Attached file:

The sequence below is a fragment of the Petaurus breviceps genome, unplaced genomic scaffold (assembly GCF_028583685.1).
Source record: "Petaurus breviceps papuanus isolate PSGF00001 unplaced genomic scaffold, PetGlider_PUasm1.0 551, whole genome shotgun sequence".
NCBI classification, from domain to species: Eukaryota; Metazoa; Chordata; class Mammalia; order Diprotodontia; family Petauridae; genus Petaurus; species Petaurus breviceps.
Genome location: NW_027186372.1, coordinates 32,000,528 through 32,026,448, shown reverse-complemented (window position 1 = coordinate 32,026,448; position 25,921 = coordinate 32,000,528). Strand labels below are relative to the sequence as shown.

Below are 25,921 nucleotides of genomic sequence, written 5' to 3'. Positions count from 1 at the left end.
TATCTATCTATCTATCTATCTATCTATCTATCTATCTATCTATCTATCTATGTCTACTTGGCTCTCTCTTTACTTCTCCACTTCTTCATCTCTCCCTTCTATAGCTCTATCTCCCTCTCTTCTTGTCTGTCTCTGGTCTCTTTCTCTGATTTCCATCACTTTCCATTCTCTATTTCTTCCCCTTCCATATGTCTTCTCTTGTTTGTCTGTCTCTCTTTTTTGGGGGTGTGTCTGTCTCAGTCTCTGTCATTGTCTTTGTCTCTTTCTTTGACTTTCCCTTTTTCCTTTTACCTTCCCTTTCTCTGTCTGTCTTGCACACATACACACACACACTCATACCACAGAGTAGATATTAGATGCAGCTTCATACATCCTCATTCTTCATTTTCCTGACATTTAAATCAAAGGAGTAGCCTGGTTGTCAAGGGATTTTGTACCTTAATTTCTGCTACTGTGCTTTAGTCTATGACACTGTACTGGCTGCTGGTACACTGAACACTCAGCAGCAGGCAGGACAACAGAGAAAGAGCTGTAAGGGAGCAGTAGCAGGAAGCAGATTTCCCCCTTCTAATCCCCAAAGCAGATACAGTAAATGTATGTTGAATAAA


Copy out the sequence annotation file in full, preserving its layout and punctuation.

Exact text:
The sequence below is a fragment of the Petaurus breviceps genome, unplaced genomic scaffold (assembly GCF_028583685.1).
Source record: "Petaurus breviceps papuanus isolate PSGF00001 unplaced genomic scaffold, PetGlider_PUasm1.0 551, whole genome shotgun sequence".
NCBI classification, from domain to species: Eukaryota; Metazoa; Chordata; class Mammalia; order Diprotodontia; family Petauridae; genus Petaurus; species Petaurus breviceps.
Genome location: NW_027186372.1, coordinates 32,000,528 through 32,026,448, shown reverse-complemented (window position 1 = coordinate 32,026,448; position 25,921 = coordinate 32,000,528). Strand labels below are relative to the sequence as shown.

Below are 25,921 nucleotides of genomic sequence, written 5' to 3'. Positions count from 1 at the left end.
TATCTATCTATCTATCTATCTATCTATCTATCTATCTATCTATCTATCTATGTCTACTTGGCTCTCTCTTTACTTCTCCACTTCTTCATCTCTCCCTTCTATAGCTCTATCTCCCTCTCTTCTTGTCTGTCTCTGGTCTCTTTCTCTGATTTCCATCACTTTCCATTCTCTATTTCTTCCCCTTCCATATGTCTTCTCTTGTTTGTCTGTCTCTCTTTTTTGGGGGTGTGTCTGTCTCAGTCTCTGTCATTGTCTTTGTCTCTTTCTTTGACTTTCCCTTTTTCCTTTTACCTTCCCTTTCTCTGTCTGTCTTGCACACATACACACACACACTCATACCACAGAGTAGATATTAGATGCAGCTTCATACATCCTCATTCTTCATTTTCCTGACATTTAAATCAAAGGAGTAGCCTGGTTGTCAAGGGATTTTGTACCTTAATTTCTGCTACTGTGCTTTAGTCTATGACACTGTACTGGCTGCTGGTACACTGAACACTCAGCAGCAGGCAGGACAACAGAGAAAGAGCTGTAAGGGAGCAGTAGCAGGAAGCAGATTTCCCCCTTCTAATCCCCAAAGCAGATACAGTAAATGTATGTTGAATAAA